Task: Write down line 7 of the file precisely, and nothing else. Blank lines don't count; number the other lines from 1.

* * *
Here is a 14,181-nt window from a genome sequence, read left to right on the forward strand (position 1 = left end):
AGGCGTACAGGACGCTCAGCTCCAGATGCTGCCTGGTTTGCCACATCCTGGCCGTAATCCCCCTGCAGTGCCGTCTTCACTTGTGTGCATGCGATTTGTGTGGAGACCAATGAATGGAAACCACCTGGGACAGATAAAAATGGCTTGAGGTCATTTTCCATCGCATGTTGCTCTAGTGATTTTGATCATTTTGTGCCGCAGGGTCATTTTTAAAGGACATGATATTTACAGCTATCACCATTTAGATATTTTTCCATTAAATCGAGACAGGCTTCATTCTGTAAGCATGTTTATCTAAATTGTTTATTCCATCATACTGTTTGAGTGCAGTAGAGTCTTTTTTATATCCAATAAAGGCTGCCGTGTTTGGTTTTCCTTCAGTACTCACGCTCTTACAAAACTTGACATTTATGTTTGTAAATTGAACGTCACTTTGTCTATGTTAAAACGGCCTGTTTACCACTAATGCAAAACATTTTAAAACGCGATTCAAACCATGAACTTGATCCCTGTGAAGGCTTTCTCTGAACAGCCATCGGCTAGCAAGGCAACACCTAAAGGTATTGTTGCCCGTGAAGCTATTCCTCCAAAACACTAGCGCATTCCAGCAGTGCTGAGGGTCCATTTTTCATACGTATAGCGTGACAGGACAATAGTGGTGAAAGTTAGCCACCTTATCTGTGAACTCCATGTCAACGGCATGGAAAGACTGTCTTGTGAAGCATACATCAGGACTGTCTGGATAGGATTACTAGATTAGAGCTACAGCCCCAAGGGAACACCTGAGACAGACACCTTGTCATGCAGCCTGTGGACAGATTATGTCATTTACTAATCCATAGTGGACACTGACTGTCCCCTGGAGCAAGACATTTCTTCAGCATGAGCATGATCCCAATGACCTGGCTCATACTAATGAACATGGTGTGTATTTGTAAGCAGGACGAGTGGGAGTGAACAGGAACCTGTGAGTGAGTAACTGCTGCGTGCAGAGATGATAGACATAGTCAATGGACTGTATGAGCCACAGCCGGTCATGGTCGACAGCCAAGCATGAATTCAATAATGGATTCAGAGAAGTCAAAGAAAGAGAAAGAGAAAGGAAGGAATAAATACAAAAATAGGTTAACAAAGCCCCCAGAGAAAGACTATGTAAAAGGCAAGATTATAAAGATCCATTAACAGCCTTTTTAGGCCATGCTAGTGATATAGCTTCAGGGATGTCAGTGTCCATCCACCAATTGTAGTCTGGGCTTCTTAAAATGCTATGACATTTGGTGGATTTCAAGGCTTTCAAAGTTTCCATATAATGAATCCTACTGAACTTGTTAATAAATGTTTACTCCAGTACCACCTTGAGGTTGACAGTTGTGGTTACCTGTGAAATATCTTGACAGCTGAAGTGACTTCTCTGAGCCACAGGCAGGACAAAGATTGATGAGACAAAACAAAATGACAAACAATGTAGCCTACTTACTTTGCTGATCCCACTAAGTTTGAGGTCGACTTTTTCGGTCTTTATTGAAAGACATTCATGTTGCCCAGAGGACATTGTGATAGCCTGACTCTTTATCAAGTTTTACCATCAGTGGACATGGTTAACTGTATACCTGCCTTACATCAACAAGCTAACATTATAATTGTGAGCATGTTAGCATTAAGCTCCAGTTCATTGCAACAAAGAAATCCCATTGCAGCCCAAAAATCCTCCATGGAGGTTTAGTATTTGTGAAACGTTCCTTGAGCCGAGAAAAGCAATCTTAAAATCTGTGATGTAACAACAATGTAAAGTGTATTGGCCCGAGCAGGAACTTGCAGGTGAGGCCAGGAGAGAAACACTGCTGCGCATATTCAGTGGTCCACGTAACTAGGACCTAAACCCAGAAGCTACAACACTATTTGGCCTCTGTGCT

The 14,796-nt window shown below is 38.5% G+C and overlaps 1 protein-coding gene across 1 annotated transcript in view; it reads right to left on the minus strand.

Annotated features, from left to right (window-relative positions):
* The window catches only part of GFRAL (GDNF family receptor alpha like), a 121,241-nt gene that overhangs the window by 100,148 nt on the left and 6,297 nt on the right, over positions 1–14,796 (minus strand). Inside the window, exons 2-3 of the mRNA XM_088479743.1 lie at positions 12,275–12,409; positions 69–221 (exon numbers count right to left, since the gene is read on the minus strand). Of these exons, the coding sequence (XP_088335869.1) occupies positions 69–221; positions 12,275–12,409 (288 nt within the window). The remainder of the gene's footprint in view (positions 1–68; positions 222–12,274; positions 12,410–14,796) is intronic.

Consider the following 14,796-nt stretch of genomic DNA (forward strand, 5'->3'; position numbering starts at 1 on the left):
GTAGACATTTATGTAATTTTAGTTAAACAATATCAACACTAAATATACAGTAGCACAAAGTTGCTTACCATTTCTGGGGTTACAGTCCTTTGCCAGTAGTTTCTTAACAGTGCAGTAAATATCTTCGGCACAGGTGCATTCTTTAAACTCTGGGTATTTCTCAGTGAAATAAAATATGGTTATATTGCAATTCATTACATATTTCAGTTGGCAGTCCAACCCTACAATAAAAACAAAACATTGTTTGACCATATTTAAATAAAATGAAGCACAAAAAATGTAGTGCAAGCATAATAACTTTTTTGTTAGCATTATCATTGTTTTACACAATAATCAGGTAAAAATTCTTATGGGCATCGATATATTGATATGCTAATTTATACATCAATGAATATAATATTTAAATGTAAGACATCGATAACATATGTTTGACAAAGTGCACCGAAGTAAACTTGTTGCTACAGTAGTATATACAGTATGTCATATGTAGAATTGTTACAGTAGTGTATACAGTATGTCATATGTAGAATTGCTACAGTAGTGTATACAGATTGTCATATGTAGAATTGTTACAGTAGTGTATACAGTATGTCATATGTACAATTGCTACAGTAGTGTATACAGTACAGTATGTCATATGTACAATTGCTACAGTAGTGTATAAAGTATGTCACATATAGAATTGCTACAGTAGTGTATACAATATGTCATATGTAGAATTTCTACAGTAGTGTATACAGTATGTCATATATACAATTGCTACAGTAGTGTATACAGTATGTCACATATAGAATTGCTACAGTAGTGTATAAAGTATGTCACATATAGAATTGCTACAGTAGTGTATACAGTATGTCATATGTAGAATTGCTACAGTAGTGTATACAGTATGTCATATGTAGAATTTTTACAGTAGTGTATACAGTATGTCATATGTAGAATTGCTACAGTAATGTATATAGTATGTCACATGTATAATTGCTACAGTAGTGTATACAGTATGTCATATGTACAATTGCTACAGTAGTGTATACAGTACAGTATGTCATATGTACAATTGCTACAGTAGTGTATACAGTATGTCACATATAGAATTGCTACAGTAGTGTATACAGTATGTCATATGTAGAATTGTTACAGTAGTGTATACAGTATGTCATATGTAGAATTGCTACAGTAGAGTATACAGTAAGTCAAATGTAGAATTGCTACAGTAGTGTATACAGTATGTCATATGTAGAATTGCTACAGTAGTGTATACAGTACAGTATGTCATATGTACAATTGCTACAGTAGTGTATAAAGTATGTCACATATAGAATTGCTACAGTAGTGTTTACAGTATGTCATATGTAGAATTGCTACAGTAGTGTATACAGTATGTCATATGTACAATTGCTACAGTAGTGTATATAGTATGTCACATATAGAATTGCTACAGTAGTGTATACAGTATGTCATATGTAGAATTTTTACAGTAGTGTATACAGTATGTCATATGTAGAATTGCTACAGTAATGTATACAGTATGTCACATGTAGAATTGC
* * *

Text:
GTAGACATTTATGTAATTTTAGTTAAACAATATCAACACTAAATATACAGTAGCACAAAGTTGCTTACCATTTCTGGGGTTACAGTCCTTTGCCAGTAGTTTCTTAACAGTGCAGTAAATATCTTCGGCACAGGTGCATTCTTTAAACTCTGGGTATTTCTCAGTGAAATAAAATATGGTTATATTGCAATTCATTACATATTTCAGTTGGCAGTCCAACCCTACAATAAAAACAAAACATTGTTTGACCATATTTAAATAAAATGAAGCACAAAAAATGTAGTGCAAGCATAATAACTTTTTTGTTAGCATTATCATTGTTTTACACAATAATCAGGTAAAAATTCTTATGGGCATCGATATATTGATATGCTAATTTATACATCAATGAATATAATATTTAAATGTAAGACATCGATAACATATGTTTGACAAAGTGCACCGAAGTAAACTTGTTGCTACAGTAGTATATACAGTATGTCATATGTAGAATTGTTACAGTAGTGTATACAGTATGTCATATGTAGAATTGCTACAGTAGTGTATACAGATTGTCATATGTAGAATTGTTACAGTAGTGTATACAGTATGTCATATGTACAATTGCTACAGTAGTGTATACAGTACAGTATGTCATATGTACAATTGCTACAGTAGTGTATAAAGTATGTCACATATAGAATTGCTACAGTAGTGTATACAATATGTCATATGTAGAATTTCTACAGTAGTGTATACAGTATGTCATATATACAATTGCTACAGTAGTGTATACAGTATGTCACATATAGAATTGCTACAGTAGTGTATAAAGTATGTCACATATAGAATTGCTACAGTAGTGTATACAGTATGTCATATGTAGAATTGCTACAGTAGTGTATACAGTATGTCATATGTAGAATTTTTACAGTAGTGTATACAGTATGTCATATGTAGAATTGCTACAGTAATGTATATAGTATGTCACATGTATAATTGCTACAGTAGTGTATACAGTATGTCATATGTACAATTGCTACAGTAGTGTATACAGTACAGTATGTCATATGTACAATTGCTACAGTAGTGTATACAGTATGTCACATATAGAATTGCTACAGTAGTGTATACAGTATGTCATATGTAGAATTGTTACAGTAGTGTATACAGTATGTCATATGTAGAATTGCTACAGTAGAGTATACAGTAAGTCAAATGTAGAATTGCTACAGTAGTGTATACAGTATGTCATATGTAGAATTGCTACAGTAGTGTATACAGTACAGTATGTCATATGTACAATTGCTACAGTAGTGTATAAAGTATGTCACATATAGAATTGCTACAGTAGTGTTTACAGTATGTCATATGTAGAATTGCTACAGTAGTGTATACAGTATGTCATATGTACAATTGCTACAGTAGTGTATATAGTATGTCACATATAGAATTGCTACAGTAGTGTATACAGTATGTCATATGTAGAATTTTTACAGTAGTGTATACAGTATGTCATATGTAGAATTGCTACAGTAATGTATACAGTATGTCACATGTAGAATTGC